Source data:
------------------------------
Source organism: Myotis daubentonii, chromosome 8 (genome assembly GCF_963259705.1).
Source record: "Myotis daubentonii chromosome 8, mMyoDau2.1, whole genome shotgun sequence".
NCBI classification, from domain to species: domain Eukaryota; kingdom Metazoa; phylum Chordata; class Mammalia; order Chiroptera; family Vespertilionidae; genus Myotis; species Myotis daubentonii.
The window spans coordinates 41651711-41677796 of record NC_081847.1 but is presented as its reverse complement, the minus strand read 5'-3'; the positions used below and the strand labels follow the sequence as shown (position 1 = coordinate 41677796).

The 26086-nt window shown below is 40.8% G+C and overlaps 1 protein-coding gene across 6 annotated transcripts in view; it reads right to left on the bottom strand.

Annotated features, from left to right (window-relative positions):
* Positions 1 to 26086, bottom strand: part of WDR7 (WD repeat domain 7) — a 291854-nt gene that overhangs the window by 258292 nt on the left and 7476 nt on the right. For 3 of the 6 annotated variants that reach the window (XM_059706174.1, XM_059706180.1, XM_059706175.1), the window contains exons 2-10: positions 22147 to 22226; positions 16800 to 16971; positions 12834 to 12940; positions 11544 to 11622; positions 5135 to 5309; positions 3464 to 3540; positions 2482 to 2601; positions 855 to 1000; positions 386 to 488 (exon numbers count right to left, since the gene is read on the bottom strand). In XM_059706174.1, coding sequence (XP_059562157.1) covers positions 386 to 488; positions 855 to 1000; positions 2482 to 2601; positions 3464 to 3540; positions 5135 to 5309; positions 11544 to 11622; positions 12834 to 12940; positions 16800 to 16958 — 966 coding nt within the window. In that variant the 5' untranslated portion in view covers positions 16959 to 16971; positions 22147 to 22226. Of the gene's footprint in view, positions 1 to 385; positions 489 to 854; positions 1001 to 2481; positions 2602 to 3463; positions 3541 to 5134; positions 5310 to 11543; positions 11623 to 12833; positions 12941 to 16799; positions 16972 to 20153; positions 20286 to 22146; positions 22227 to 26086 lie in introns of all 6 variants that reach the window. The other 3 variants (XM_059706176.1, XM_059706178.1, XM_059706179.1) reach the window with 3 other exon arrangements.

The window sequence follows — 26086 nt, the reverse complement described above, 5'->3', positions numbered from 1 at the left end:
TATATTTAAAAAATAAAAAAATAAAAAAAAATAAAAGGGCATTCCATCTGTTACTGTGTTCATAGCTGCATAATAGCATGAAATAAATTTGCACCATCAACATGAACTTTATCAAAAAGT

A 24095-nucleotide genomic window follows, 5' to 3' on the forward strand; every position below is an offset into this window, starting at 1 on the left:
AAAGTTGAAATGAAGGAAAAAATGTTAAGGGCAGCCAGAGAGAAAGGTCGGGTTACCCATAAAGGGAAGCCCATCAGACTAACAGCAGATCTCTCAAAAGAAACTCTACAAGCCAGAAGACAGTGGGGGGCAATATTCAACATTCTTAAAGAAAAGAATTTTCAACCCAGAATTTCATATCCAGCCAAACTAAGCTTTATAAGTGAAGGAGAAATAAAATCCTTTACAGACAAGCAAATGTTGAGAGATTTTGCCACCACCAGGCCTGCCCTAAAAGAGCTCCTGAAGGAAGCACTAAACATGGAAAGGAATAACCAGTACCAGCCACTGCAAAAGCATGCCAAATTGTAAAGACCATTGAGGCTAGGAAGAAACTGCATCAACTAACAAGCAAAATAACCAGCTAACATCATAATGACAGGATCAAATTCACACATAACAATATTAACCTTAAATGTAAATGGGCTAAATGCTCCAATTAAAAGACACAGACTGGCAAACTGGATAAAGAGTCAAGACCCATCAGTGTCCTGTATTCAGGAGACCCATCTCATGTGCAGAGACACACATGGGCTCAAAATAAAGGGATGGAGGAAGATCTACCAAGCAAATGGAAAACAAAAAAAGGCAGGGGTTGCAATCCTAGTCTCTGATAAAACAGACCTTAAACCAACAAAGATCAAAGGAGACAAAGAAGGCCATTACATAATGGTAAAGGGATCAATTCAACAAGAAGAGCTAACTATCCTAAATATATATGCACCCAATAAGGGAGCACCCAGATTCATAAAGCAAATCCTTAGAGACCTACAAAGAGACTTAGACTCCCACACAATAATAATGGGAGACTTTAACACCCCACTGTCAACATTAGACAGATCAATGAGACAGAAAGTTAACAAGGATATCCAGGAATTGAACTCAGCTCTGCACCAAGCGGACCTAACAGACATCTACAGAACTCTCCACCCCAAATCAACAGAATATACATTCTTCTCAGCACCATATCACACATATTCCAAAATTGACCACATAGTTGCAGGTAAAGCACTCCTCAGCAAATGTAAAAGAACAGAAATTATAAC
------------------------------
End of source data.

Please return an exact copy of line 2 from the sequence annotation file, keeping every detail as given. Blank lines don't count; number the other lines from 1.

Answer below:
Source record: "Myotis daubentonii chromosome 8, mMyoDau2.1, whole genome shotgun sequence".